One Day Ahead
- Personal Hygiene-polish nails, shave, all aspects of personal hygiene that expends energy that you can’t do on the same day of event
- Bake or make whatever food items you are taking to the party. Never do this on the day of the party. It will exhaust you and you won’t have energy to either attend or enjoy others.
Day of Special occasion or event
This is for the best outcome. It’s the ideal, but you might find it’s the only option you have to make it to an event and leave without incident.
- Take a long bath or shower and relax…you need to relax all your muscles.
- Rest until attending…practice deep breathing, take a healthy walk, do simple exercises to keep yourself healthy.
- Do not write…writing can take a toll and deplete brain energy so hold off till the next day!
- Do not text message…this can get you involved in other emotional issues, put that off until the next day.
- Do not take telephone calls…it’s not time to take in other issues or solve other problems.
- Do not listen to music…it can also drain your emotional energy, unless you are listening to soft and relaxing music. The only exception is soft and relaxing music.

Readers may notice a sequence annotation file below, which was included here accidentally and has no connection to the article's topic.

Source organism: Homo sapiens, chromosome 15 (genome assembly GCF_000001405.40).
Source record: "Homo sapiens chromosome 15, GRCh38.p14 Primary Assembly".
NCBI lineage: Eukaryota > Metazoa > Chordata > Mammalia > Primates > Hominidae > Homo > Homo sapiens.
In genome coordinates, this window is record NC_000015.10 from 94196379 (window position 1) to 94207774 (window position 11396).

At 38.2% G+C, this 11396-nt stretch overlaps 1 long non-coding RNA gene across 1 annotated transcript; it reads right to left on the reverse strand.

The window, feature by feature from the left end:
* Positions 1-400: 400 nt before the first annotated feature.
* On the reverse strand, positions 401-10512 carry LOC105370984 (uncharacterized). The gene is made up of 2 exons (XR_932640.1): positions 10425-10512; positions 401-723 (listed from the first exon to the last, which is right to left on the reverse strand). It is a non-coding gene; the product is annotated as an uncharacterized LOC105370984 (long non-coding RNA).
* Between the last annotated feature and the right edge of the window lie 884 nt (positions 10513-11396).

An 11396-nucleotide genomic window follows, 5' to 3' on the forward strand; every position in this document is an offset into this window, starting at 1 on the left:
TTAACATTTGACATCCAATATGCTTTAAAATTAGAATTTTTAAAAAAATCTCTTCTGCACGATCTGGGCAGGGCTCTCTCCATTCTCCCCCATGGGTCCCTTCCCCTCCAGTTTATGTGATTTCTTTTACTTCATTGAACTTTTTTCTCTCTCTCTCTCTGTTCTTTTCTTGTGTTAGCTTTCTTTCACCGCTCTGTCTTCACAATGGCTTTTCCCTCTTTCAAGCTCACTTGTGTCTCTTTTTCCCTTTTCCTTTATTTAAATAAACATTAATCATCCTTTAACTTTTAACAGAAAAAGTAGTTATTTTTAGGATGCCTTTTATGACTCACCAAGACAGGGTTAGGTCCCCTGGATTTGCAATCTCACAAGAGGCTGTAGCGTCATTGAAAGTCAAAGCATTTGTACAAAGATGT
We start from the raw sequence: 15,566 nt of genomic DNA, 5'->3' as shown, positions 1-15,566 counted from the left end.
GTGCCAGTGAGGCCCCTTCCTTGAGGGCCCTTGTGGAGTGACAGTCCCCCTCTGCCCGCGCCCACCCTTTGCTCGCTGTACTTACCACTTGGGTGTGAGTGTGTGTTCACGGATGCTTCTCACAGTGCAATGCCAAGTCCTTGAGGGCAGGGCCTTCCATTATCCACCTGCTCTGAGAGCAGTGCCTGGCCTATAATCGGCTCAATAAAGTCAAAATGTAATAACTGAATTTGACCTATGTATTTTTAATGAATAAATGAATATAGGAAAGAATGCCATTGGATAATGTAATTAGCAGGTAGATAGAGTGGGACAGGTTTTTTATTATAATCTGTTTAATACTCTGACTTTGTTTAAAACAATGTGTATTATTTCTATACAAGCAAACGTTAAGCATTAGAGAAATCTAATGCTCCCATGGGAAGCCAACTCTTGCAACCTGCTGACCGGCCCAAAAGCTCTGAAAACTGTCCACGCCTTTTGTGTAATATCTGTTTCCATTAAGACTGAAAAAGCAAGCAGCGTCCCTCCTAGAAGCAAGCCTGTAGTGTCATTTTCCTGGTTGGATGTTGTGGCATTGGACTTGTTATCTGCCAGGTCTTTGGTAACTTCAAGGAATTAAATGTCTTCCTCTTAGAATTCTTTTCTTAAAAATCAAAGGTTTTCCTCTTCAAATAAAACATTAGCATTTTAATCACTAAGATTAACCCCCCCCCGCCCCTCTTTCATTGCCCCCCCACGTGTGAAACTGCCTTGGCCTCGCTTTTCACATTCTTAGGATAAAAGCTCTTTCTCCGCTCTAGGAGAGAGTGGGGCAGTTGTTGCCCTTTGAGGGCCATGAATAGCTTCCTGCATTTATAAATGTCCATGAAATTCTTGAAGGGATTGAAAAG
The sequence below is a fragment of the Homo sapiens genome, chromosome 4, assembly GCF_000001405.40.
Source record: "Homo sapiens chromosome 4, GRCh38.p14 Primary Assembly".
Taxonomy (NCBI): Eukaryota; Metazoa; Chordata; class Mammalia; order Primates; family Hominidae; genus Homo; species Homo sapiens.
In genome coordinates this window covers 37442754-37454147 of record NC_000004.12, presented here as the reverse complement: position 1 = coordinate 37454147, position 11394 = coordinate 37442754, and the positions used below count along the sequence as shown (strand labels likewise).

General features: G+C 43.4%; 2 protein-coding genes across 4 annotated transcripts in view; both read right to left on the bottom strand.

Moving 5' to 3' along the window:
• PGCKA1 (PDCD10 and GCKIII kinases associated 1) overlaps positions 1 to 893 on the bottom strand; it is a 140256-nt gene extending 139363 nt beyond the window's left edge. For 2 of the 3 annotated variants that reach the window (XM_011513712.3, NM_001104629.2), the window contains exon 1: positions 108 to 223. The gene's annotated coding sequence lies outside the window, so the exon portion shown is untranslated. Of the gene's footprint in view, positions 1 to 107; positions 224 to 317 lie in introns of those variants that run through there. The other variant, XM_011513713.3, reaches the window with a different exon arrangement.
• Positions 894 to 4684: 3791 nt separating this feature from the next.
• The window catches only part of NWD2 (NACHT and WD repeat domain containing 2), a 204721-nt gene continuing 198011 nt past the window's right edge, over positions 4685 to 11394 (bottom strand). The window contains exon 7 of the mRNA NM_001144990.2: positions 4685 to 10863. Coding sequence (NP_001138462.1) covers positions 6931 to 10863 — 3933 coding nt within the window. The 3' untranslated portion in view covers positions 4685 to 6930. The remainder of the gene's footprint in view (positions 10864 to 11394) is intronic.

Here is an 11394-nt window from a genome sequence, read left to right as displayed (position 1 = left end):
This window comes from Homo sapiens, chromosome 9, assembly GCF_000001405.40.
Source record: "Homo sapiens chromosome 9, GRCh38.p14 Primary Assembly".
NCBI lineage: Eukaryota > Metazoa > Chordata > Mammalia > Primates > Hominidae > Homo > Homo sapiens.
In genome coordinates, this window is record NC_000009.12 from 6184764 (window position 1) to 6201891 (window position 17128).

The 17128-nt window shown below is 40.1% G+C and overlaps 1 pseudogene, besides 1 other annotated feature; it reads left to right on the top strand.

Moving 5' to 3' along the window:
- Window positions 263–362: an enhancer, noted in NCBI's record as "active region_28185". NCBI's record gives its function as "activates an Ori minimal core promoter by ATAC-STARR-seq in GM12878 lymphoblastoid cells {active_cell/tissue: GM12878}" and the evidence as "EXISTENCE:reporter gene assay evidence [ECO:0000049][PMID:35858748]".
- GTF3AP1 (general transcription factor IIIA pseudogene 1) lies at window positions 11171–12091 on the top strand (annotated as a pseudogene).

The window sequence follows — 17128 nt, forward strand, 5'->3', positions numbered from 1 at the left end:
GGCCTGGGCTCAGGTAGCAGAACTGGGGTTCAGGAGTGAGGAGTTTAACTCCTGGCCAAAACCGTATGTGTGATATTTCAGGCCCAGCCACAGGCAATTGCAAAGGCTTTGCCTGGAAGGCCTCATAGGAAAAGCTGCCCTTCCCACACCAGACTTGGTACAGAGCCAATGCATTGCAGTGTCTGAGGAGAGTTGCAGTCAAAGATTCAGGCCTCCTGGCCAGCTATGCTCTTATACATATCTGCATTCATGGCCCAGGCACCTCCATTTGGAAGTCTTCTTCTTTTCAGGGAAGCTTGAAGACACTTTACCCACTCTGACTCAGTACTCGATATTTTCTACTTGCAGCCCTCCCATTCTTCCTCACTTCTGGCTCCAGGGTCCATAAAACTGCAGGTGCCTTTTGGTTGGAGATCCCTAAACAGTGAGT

- Do not watch television…it drains your emotional energy!
- Do not waste your energy on anything…conserve your energy!
- Do nothing…Absolutely nothing!
- Just practice relaxing, deep breathing, yoga, Pilates, exercise, and praying
- Total quiet time until leaving for event (even if event is in evening)
- Leave early to attend the event so you don’t feel rushed
- Find a place to sit before the crowd arrives
- Get out your earplugs to drown out some of the noise
- If you are annoyed by others at the event, move away and find a better seating arrangement
- Get familiar with the environment: know where the restrooms are located; know where the trash cans are located; know where the food is at; remember where you parked.
Looking for decreased stimuli and still attend the commencements, graduation parties, weddings and all those events that require your attendance? Overwhelming information floods the brains and minds of traumatic brain injured survivors. With these overwhelming feelings brings great discord to those who you are surrounded with and love you the most.
- Arrive early, closer parking and eliminate crowds when possible
- Greet those you are attending for
- Enjoy the moments before utterly chaos
- Use earplugs to help with noise level
- Find a place to sit close to the exit where you can identify your location and not get lost
- Read the brochure ahead of time so you know what to expect
- If meeting at a restaurant: Menu items can be complicated